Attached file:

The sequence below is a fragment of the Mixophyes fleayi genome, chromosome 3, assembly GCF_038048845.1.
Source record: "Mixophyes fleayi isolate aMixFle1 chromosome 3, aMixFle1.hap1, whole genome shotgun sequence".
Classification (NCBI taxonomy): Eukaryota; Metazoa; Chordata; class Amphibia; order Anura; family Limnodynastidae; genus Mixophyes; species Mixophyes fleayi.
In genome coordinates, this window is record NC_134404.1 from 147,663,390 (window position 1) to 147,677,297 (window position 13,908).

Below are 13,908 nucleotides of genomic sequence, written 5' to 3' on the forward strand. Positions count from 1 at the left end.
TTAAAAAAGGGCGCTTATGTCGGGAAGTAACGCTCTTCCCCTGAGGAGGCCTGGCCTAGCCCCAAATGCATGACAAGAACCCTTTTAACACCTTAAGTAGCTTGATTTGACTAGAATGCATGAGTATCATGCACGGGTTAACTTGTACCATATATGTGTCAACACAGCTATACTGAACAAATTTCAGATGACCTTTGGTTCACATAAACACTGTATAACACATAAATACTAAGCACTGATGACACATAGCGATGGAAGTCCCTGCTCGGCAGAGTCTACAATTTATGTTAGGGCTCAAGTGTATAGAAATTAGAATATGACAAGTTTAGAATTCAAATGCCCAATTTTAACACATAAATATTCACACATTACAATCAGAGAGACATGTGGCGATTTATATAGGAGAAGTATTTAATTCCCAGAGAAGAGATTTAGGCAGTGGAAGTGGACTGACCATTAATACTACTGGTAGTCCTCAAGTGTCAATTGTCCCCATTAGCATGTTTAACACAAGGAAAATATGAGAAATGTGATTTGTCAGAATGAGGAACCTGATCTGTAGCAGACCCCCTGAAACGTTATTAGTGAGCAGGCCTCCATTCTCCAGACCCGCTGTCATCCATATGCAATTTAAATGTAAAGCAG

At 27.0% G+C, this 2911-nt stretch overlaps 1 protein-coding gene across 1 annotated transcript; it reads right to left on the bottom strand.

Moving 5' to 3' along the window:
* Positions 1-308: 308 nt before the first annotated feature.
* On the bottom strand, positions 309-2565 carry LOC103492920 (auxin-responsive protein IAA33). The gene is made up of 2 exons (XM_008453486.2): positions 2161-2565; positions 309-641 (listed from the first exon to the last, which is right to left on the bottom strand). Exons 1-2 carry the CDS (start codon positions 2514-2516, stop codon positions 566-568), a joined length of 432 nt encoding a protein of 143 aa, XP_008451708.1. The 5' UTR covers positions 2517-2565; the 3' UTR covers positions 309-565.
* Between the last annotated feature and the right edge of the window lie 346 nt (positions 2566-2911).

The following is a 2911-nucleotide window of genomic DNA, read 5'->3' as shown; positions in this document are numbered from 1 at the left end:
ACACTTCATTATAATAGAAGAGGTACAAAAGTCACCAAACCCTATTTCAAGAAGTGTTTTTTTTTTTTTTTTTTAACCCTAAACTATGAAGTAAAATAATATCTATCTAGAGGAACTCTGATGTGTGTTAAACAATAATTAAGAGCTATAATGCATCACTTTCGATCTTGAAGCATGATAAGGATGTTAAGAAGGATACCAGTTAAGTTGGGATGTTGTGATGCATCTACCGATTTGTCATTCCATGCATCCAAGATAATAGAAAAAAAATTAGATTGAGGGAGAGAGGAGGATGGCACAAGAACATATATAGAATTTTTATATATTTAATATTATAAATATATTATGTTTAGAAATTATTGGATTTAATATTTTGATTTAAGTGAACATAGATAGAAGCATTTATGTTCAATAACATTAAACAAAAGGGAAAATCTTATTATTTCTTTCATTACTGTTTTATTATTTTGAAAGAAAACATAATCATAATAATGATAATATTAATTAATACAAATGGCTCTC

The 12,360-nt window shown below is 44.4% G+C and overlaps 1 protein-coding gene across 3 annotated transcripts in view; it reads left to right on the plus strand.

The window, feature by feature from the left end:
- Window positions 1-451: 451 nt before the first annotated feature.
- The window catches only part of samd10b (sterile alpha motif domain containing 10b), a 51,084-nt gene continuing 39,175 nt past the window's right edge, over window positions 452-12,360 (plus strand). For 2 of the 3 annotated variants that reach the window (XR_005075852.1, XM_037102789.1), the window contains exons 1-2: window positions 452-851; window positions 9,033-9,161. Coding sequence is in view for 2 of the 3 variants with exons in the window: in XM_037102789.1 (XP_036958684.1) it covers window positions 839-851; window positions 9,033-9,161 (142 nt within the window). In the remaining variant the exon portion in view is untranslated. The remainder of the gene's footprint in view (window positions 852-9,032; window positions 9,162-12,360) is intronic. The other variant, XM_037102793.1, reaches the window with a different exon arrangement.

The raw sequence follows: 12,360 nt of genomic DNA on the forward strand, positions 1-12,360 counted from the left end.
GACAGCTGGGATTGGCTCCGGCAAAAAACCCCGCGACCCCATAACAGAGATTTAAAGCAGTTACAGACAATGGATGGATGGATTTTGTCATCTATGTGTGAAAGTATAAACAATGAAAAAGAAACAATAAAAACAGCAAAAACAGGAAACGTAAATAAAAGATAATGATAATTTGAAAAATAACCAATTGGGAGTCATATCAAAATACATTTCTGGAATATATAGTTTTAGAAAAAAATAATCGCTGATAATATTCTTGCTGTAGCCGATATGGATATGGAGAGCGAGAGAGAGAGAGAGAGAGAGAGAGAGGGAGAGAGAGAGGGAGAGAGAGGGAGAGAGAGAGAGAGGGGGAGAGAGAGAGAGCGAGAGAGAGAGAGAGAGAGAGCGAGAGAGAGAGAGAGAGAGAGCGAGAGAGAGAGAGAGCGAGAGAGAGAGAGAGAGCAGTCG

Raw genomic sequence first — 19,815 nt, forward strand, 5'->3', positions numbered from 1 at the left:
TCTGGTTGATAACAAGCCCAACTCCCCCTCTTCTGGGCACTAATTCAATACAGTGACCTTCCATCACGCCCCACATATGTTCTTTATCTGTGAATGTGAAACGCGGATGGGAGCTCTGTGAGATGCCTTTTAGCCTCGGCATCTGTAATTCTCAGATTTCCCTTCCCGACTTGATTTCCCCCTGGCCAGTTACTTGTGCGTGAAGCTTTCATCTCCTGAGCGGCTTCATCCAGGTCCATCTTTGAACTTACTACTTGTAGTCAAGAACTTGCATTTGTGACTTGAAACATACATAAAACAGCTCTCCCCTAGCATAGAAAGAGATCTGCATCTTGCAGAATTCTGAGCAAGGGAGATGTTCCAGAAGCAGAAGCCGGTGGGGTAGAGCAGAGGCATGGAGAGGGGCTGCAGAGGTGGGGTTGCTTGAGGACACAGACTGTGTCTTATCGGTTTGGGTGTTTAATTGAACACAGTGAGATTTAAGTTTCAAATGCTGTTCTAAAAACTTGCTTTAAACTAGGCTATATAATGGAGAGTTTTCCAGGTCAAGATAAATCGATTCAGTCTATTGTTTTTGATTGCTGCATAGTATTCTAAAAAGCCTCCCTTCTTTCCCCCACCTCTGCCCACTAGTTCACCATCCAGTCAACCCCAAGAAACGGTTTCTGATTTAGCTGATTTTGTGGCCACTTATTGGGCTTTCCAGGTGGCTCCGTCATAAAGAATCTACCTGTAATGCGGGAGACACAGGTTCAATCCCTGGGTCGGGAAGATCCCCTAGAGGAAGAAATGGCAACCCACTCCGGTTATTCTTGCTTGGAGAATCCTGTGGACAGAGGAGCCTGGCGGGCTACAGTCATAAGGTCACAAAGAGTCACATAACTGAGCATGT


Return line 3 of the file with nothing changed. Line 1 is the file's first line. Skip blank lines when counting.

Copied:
Classification (NCBI taxonomy): Eukaryota; Metazoa; Chordata; class Amphibia; order Anura; family Limnodynastidae; genus Mixophyes; species Mixophyes fleayi.